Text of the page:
The Anatomy of Z-Wave™ Repair
The Z-Wave™ Mesh
Z-Wave™ is a mesh network technology, where Z-Wave devices that are part of the same network will act as signal repeaters to help extend the range of each device, which is a theoretical 100 meters (328 feet) in open air with no repeaters. While the lower frequency of Z-Wave signals more easily travel through most walls. floors and ceilings, such obstacles can weaken the effective distance that the radio signal can reach. Since your home is almost always not going to be an open space building with no obstructions from building materials, furniture or appliances to reduce that range, the solution is the mesh network to give your Z-Wave signals alternate paths to follow. A common object such as a mirror (which is a really just metal plate on glass), or a metal appliance can significantly affect Z-Wave quality. Even if the mirror or appliance is not directly between the hub and the device, it does not mean that it won’t reflect signals in the wrong direction and cause connectivity problems.
Always-on mains powered Z-Wave devices will each add a repeating node to the Z-Wave mesh. Conversely, battery powered Z-Wave devices like door locks, sensors and many thermostats do NOT add any repeating capability to the Z-Wave mesh, instead they will simply benefit from other mains powered devices on the mesh network.
- Example: A system where there is only one Z-Wave hub and a door lock may result in a poorly performing door lock, because it has no mesh!
To build a reliable mesh, every device in the network needs at least two routes between the hub and every device on the network. This means you need at least one Z-Wave repeater in every network. It is therefor recommended that you have a mains powered Z-Wave device roughly every 9 meters (30 feet), or closer for maximum efficiency. Adding Z-Wave repeaters allows Z-Wave devices to intelligently route signals around obstacles, enabling whole-home coverage.
Since things tend to change frequently in a home automation network when adding new devices or rearranging where they're physically located in your home, the hub needs to have the capability to “heal” the network occasionally in order to adjust for those types of changes. To keep track of where its neighbors are, mains powered Z-Wave devices build a neighbor table of the closest neighbors to each device on the network. When you initiate a Z-Wave Repair, you are telling each Z-Wave device on the network to re-establish which other Z-Wave repeaters are closest and will provide an efficient signal route to your hub. This also tells each device to forget about any devices that no longer exist on the Z-Wave network, or are now out of range and won't be available for routing.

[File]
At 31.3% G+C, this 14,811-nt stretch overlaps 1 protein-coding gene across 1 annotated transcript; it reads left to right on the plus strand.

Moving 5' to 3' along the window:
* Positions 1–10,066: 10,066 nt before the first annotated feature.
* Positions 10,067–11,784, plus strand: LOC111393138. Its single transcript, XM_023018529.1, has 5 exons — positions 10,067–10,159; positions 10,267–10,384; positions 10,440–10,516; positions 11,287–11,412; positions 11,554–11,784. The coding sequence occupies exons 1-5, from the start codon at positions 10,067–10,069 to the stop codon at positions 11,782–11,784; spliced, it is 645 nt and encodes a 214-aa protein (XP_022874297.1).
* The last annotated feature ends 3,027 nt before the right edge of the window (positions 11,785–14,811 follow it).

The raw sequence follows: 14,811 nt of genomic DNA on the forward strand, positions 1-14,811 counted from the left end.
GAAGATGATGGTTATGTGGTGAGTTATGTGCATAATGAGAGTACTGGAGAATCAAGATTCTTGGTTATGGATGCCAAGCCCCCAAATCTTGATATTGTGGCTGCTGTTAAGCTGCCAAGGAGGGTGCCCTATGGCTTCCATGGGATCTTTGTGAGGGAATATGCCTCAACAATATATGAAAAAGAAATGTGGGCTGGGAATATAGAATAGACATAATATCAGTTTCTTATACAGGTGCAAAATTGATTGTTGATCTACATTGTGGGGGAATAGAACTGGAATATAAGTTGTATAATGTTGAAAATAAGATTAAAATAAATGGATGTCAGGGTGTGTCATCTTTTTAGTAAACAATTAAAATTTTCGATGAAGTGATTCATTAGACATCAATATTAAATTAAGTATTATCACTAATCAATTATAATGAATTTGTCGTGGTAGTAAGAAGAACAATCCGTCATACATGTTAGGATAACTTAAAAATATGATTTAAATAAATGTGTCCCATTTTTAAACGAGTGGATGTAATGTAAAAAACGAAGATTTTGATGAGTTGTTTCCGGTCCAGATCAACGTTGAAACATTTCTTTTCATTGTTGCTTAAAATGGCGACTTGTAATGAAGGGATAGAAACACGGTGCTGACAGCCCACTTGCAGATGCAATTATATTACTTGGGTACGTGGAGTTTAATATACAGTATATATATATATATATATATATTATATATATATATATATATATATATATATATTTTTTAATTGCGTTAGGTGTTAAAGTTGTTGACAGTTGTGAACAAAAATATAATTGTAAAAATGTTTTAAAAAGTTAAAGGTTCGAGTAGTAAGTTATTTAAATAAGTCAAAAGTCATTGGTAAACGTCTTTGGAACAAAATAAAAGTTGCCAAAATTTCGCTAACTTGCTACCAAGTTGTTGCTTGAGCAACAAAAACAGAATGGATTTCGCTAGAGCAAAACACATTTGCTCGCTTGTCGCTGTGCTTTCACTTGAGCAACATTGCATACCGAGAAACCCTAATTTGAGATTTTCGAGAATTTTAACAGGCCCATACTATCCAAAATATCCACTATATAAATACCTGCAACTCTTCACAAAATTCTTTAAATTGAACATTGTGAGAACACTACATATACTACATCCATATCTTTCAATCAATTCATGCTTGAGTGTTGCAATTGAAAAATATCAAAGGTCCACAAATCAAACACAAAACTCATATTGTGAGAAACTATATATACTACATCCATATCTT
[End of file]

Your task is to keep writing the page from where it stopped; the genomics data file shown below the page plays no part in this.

Z-Wave Repair (the "healing" process) can take anywhere from many minutes, to hours. The size of your Z-Wave network will ultimately determine how long the network heal process takes. When you build a Z-Wave network for the first time, the initial node that is added only has information that the hub is part of the network. When you add a second node, the hub has information about both the nodes on the network, but the first node you added has no information about the second node you added. This is where Z-Wave Repair comes in. Whenever you add a node to your Z-Wave network, you need to "heal" the nodes in the network with Z-Wave Repair so the devices have updated neighbor tables.
Z-Wave Repair initiates the following steps
- Update all neighbors so each nodes knows which is around them